Call us FREE 0800 612 7456 or arrange a callback:

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Farm Injury FAQ's

Can I claim for someone else?

Yes. In certain circumstances, it is possible to claim compensation on behalf of another person in the capacity of a 'litigation friend'.

If an injured person is either too young or vulnerable, too injured or otherwise unable to claim on their own behalf, their litigation friend can handle the claim process on behalf of the injured person.

The litigation friend will be responsible for communicating with the solicitors, and for making decisions in respect of the claim.

Read more about claiming on behalf of another person.

Can I claim if I was partly responsible for an accident?

You may still be able to claim compensation even if you contributed to your accident or to your injuries.

However, if you were partly to blame (known as contributory negligence), your compensation may be reduced and it may be more difficult to prove liability.

Read more about claiming compensation if you were partly responsible for an accident.

How long will my claim take?

The length of time needed to secure compensation can vary considerably.

For example, straightforward car accident claims can settle in a matter of weeks, whereas complex medical negligence cases can take years.

Injury claims can also take longer if it is not clear who is responsible for your injury, or if liability is denied by the defendant.

Taken from average case times, this table sets out approximately how long personal injury claims take to settle:

Personal injury claim type

Estimated claim duration*

Road accident claims

4 to 9 months

Work accident claims

6 to 9 months

Medical negligence claims

12 to 36 months

Industrial disease claims

12 to 18 months

Public place or occupiers’ liability claims

6 to 9 months

MIB claims (uninsured drivers)

3 to 4 months**

CICA claims (criminal assault)

12 to 18 months**

*RTA and other claims processed through the Ministry of Justice portal can settle faster.
**Official Criminal Injuries Compensation Authority (CICA) Government agency and Motor Insurers’ Bureau (MIB) figures.

Read more about how long personal injury claims take.

Will I have to go to court?

Highly unlikely. The vast majority of claims that are settled by Quittance’s solicitor panel are settled out of court.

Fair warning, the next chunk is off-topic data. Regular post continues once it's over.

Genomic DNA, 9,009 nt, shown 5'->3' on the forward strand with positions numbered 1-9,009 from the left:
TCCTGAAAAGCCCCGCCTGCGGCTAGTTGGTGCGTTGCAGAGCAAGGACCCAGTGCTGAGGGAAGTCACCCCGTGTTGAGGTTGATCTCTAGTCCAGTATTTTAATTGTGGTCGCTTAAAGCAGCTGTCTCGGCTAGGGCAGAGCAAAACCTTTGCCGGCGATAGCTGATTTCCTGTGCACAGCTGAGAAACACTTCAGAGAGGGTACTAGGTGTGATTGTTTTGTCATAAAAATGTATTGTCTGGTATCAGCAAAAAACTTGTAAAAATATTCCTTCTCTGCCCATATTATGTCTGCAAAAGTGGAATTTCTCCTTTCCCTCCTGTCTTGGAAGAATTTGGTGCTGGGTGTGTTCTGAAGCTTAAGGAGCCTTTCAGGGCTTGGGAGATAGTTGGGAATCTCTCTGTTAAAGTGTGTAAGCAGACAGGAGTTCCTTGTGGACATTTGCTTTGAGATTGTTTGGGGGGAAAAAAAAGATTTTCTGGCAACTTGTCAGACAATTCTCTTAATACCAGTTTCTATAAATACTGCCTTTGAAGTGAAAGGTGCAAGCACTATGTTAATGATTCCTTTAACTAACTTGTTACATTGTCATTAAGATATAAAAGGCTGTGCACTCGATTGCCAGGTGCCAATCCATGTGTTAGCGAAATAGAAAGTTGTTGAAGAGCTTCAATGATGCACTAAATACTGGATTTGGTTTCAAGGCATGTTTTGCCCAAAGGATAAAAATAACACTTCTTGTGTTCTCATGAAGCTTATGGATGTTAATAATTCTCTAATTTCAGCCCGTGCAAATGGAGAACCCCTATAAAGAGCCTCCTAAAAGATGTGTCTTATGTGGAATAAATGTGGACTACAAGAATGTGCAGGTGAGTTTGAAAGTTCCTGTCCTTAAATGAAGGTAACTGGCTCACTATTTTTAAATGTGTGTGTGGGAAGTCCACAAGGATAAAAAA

Only a very small percentage (approx. 5%) of personal injury claims go to court. Generally, only very complex cases, or those where liability cannot be resolved, end up in court.

Cases that do ultimately go to court are held in front of a judge, not a jury.

Read more: Will my injury claim go to court and what if it does?

Will I have to go to a solicitor's office?

No. You will not need visit a solicitor's office. As with most professional services, it is no longer necessary to meet face to face with your solicitor. Personal injury claims are dealt with via email, post and telephone.

Should you need to have a medical, this will be arranged at a medical centre near you or at your GP's surgery.

Read more: Will I have to visit a solicitor's office?

Can I get an interim compensation payment?

If you suffer financial hardship as a result of an injury, you may be able to claim interim compensation payments.

An interim payment is a partial settlement of your claim which is paid before your claim is concluded. The amount you receive in interim payments would then be deducted from your final compensation settlement or award.

Read more about interim compensation payments.

Gaynor Haliday, Legal researcher

About the author

Gaynor Haliday is an experienced legal researcher and published author. She has had numerous articles published in the press and is a legal industry commentator.

Read more about this Quittance Legal Expert